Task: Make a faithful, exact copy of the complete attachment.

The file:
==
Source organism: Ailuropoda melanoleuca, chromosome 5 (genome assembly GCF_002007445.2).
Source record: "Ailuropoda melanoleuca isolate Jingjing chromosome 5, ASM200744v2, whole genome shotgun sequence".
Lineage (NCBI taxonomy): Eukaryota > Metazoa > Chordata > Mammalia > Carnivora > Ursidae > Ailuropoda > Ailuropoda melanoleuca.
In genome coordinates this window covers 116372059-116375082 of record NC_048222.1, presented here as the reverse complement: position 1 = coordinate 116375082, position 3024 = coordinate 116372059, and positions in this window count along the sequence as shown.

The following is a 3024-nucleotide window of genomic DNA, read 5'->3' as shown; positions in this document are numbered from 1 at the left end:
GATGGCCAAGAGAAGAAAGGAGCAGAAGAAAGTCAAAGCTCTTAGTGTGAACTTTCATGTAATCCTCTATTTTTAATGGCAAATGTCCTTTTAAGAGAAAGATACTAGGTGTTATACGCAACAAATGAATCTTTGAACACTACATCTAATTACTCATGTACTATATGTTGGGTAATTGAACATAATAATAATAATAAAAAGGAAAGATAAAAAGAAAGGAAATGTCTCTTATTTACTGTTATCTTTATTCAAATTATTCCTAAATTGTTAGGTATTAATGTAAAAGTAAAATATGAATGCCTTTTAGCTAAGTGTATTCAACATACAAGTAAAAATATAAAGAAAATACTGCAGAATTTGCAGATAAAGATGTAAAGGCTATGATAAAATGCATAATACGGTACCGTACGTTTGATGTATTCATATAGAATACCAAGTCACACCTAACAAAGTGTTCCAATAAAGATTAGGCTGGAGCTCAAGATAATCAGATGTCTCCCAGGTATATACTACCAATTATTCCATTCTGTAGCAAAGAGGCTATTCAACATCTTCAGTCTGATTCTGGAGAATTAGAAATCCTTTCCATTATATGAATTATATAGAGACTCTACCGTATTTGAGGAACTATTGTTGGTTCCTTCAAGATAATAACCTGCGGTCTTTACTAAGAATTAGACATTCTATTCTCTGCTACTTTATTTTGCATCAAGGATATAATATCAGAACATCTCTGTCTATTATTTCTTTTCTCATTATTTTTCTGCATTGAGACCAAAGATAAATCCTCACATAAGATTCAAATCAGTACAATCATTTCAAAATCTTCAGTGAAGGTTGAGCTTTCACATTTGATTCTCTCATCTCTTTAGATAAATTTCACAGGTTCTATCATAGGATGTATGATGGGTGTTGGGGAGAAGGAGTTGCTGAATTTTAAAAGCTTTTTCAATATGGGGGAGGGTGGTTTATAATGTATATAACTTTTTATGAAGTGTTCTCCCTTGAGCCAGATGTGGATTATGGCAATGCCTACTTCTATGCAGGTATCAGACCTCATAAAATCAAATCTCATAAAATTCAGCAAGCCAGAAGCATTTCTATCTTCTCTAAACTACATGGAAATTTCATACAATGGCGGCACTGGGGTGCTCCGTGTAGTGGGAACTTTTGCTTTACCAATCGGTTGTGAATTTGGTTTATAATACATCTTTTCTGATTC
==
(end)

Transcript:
Source organism: Ailuropoda melanoleuca, chromosome 5 (genome assembly GCF_002007445.2).
Source record: "Ailuropoda melanoleuca isolate Jingjing chromosome 5, ASM200744v2, whole genome shotgun sequence".
Lineage (NCBI taxonomy): Eukaryota > Metazoa > Chordata > Mammalia > Carnivora > Ursidae > Ailuropoda > Ailuropoda melanoleuca.
In genome coordinates this window covers 116372059-116375082 of record NC_048222.1, presented here as the reverse complement: position 1 = coordinate 116375082, position 3024 = coordinate 116372059, and positions in this window count along the sequence as shown.

The following is a 3024-nucleotide window of genomic DNA, read 5'->3' as shown; positions in this document are numbered from 1 at the left end:
GATGGCCAAGAGAAGAAAGGAGCAGAAGAAAGTCAAAGCTCTTAGTGTGAACTTTCATGTAATCCTCTATTTTTAATGGCAAATGTCCTTTTAAGAGAAAGATACTAGGTGTTATACGCAACAAATGAATCTTTGAACACTACATCTAATTACTCATGTACTATATGTTGGGTAATTGAACATAATAATAATAATAAAAAGGAAAGATAAAAAGAAAGGAAATGTCTCTTATTTACTGTTATCTTTATTCAAATTATTCCTAAATTGTTAGGTATTAATGTAAAAGTAAAATATGAATGCCTTTTAGCTAAGTGTATTCAACATACAAGTAAAAATATAAAGAAAATACTGCAGAATTTGCAGATAAAGATGTAAAGGCTATGATAAAATGCATAATACGGTACCGTACGTTTGATGTATTCATATAGAATACCAAGTCACACCTAACAAAGTGTTCCAATAAAGATTAGGCTGGAGCTCAAGATAATCAGATGTCTCCCAGGTATATACTACCAATTATTCCATTCTGTAGCAAAGAGGCTATTCAACATCTTCAGTCTGATTCTGGAGAATTAGAAATCCTTTCCATTATATGAATTATATAGAGACTCTACCGTATTTGAGGAACTATTGTTGGTTCCTTCAAGATAATAACCTGCGGTCTTTACTAAGAATTAGACATTCTATTCTCTGCTACTTTATTTTGCATCAAGGATATAATATCAGAACATCTCTGTCTATTATTTCTTTTCTCATTATTTTTCTGCATTGAGACCAAAGATAAATCCTCACATAAGATTCAAATCAGTACAATCATTTCAAAATCTTCAGTGAAGGTTGAGCTTTCACATTTGATTCTCTCATCTCTTTAGATAAATTTCACAGGTTCTATCATAGGATGTATGATGGGTGTTGGGGAGAAGGAGTTGCTGAATTTTAAAAGCTTTTTCAATATGGGGGAGGGTGGTTTATAATGTATATAACTTTTTATGAAGTGTTCTCCCTTGAGCCAGATGTGGATTATGGCAATGCCTACTTCTATGCAGGTATCAGACCTCATAAAATCAAATCTCATAAAATTCAGCAAGCCAGAAGCATTTCTATCTTCTCTAAACTACATGGAAATTTCATACAATGGCGGCACTGGGGTGCTCCGTGTAGTGGGAACTTTTGCTTTACCAATCGGTTGTGAATTTGGTTTATAATACATCTTTTCTGATTC